Sweet dreams flow from the Claret Jug for Louis Oosthuizen
WHEN you've won the Open Championship at St Andrews as a 200-1 outsider who'd missed the cut in three previous appearances in the event, you'd be forgiven for thinking it was a dream.
Louis Oosthuizen probably didn't want to open his eyes yesterday morning just in case, but the moment he did he knew it had been for real.
"I put it (the Claret Jug] next to my bed last night and I woke up this morning and looked at it," said the South African after staying on at the home of golf on Sunday to celebrate his stunning success. "Yeah, that was good and I immediately grabbed the phone and texted Chubby Chandler, my agent, saying, 'I've got this funny old jug next to my bed'. Man, oh man. That was special waking up next to it, it was good."
So, too, was seeing Jana, his seven-month-old daughter, thinking the most famous trophy golf was her latest new toy. "She was between me and my wife this morning and I put the Jug next to her and took a few pictures," added Oosthuizen, who upset his dad as a teenager when he chose golf over tennis but can laugh about it these days due to the fact his father no longer plays tennis himself after being converted to the royal & ancient game. "She just grabbed it and put it straight to her mouth - she loves it."
On Sunday night, as the Jigger Inn beside the Old Course Hotel hosted a double celebration on Nelson Mandela Day for Oosthuizen and his fellow South Africans, the new Open champion preferred having the Claret Jug in his hands - he also wore the replica Open Championship Belt that came with the trophy and a first prize of 850,000 - than anything else and certainly wasn't going be drinking any sort of tipple from it.
"There were no liquids in this - to me it's too special," said the 27-year-old, casting an admiring glance at the trophy sitting in front of him back in the Media Centre at the Old Course yesterday.
"I just looked at it and held it in my arms all night. The Jigger was packed. We had the whole Sunshine Tour in there and Mr (Johan] Rupert came in especially. It was a picture here, a picture there, talking to this person, talking to that person."
Before going to bed at 3am, he also spoke on the phone to Ernie Els, the man who saw huge potential in Oosthuizen as he supported him as youngster and, within minutes of his compatriot holing the winning putt on Sunday, was expressing his pride, not only because Oosthuizen had become the first member of his Foundation to lift a major but also because the 2002 champion reckons he's "a wonderful kid". Recalling their conversation, Oosthuizen admitted: "It was nice hearing from him. I could actually picture him speaking to me. He was probably on the couch [Els had missed the cut at St Andrews] and was back home in Florida) in his shorts and relaxing. It was good of him."
As a three-time major champion, Els is likely to be consulted in depth by Oosthuizen, who revealed his St Andrews success had been the first time he'd used a red dot on his glove to trigger a psychological ploy to keep him in the present and play his shot, as he tries to adjust to his new-found fame.
In the meantime, though, it's business as usual. He's off to Sweden tomorrow for this week's Scandinavian Masters - that will be followed by a flying visit home, to Mossel Bay near George in the Southern Cape, to "say hi to everyone" - and certainly won't be turning his back on the European Tour [he'll be back at St Andrews, as well as Carnoustie and Kingsbarns, for the Dunhill Links Championship in October].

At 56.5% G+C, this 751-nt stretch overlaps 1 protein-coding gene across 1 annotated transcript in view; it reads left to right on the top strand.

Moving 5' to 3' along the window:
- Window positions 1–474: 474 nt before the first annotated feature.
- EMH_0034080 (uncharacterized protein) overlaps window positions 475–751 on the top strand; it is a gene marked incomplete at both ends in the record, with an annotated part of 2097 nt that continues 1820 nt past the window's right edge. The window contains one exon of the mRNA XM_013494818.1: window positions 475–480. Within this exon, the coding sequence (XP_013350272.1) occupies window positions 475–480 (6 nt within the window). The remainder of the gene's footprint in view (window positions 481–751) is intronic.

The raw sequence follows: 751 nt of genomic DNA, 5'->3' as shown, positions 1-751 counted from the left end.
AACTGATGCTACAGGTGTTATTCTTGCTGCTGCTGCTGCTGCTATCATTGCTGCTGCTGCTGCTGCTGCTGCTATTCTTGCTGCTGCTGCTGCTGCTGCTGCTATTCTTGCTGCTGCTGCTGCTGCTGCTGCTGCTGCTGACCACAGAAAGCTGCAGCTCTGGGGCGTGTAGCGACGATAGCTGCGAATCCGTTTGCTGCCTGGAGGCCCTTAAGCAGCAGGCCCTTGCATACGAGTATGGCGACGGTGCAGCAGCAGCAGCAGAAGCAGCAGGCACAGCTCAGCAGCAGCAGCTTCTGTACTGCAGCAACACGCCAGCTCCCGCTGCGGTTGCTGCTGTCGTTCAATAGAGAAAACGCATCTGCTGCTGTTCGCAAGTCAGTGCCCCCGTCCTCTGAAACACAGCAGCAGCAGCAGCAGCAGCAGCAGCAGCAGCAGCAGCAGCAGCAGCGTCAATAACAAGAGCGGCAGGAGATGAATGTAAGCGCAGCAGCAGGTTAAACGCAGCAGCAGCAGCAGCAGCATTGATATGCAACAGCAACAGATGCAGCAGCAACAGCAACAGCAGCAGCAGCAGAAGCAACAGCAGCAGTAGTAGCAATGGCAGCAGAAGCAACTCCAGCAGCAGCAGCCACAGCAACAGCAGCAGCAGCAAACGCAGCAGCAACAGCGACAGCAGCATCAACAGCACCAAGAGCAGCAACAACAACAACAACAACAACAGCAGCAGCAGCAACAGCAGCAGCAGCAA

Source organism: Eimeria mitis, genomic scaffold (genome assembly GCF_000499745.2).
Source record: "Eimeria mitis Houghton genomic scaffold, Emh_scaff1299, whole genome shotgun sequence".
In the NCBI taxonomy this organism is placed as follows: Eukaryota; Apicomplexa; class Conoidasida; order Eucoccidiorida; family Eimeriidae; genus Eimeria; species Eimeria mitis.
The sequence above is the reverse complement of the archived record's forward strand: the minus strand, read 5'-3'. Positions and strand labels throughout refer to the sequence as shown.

Like Els, Oosthuizen was a winner early on his career in South Africa but also felt he needed the stronger competition on the European circuit to become a better player. The breakthrough eventually came at the Andalucian Open at Malaga in March and the confidence he gained there played its part in seeing Oosthuizen take his quantum leap on Sunday.
"Playing in South Africa you are comfortable on the courses and it's not as tough as it is in Europe," he noted. "I had won [four times] in South Africa but wanted to win in Europe as I saw that as a big step up. The win in Malaga gave me confidence and self-belief. Even though it was in the Open Championship, I had the mindset that I could win a tournament in Europe."
According to Oosthuizen, life as a European Tour member has also helped toughen up the player who almost took fright the first time he played in Scotland due, ironically enough, the weather. That was eight years ago, when he finished in a tie for 20th behind West Linton's Simon Mackenzie in the Links Trophy, the 72-hole amateur event held annually at St Andrews.
"I didn't play well. I struggled. It was raining again and it was cold - not South African weather. I think the toughest thing was probably the cold. I think the seven years on the European Tour got me tougher after that. You get used to it. I'm a bit wiser now. I've got hand-warmers in my golf bag now, so I just put them in my pcokets if it's really cold."
As was with the case with Graeme McDowell after his win in the US Open at Pebble Beach, Oosthuizen doesn't have long to get his feet back on the ground before the next major. In his case, it's the USPGA Championship at Whistling Straits in just four weeks' time and Oosthuizen is determined to build on his St Andrews success to become a multiple major winner like Els, as well as Bobby Locke, Gary Player and Retief Goosen. "I want a few more of these," he stressed.
"I think winning one just wants you to get to the second one and then get to the third one. I'm probably going to work even harder now and chalk up as many majors as I can."
words to go in herety
Words to go in
Search for a job
Search for a car
Search for a house
Weather for Edinburgh
Thursday 23 May 2013
Temperature: 5 C to 10 C
Wind Speed: 23 mph
Wind direction: North west
Temperature: 4 C to 13 C
Wind Speed: 17 mph
Wind direction: North east